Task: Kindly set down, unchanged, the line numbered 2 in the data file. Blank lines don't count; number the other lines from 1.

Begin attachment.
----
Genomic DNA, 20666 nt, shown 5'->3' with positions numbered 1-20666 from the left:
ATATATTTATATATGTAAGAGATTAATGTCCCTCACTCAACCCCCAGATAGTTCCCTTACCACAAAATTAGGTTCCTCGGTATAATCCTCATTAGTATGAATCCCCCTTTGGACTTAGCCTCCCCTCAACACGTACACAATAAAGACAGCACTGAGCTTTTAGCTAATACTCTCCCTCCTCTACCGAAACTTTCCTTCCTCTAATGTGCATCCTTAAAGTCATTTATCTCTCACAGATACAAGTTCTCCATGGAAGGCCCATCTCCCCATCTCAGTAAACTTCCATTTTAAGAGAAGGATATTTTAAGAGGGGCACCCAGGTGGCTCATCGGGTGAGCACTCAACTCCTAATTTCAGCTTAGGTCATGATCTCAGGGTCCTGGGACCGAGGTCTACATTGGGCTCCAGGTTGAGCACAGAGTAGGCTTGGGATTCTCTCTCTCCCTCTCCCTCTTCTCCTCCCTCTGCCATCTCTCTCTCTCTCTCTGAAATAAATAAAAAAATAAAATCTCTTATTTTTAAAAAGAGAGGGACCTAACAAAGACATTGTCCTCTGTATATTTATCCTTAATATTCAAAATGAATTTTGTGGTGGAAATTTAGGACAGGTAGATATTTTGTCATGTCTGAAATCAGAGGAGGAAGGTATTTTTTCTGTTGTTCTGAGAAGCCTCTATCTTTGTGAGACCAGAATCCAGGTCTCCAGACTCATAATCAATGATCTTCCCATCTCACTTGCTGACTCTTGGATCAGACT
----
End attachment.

ATATATTTATATATGTAAGAGATTAATGTCCCTCACTCAACCCCCAGATAGTTCCCTTACCACAAAATTAGGTTCCTCGGTATAATCCTCATTAGTATGAATCCCCCTTTGGACTTAGCCTCCCCTCAACACGTACACAATAAAGACAGCACTGAGCTTTTAGCTAATACTCTCCCTCCTCTACCGAAACTTTCCTTCCTCTAATGTGCATCCTTAAAGTCATTTATCTCTCACAGATACAAGTTCTCCATGGAAGGCCCATCTCCCCATCTCAGTAAACTTCCATTTTAAGAGAAGGATATTTTAAGAGGGGCACCCAGGTGGCTCATCGGGTGAGCACTCAACTCCTAATTTCAGCTTAGGTCATGATCTCAGGGTCCTGGGACCGAGGTCTACATTGGGCTCCAGGTTGAGCACAGAGTAGGCTTGGGATTCTCTCTCTCCCTCTCCCTCTTCTCCTCCCTCTGCCATCTCTCTCTCTCTCTCTGAAATAAATAAAAAAATAAAATCTCTTATTTTTAAAAAGAGAGGGACCTAACAAAGACATTGTCCTCTGTATATTTATCCTTAATATTCAAAATGAATTTTGTGGTGGAAATTTAGGACAGGTAGATATTTTGTCATGTCTGAAATCAGAGGAGGAAGGTATTTTTTCTGTTGTTCTGAGAAGCCTCTATCTTTGTGAGACCAGAATCCAGGTCTCCAGACTCATAATCAATGATCTTCCCATCTCACTTGCTGACTCTTGGATCAGACT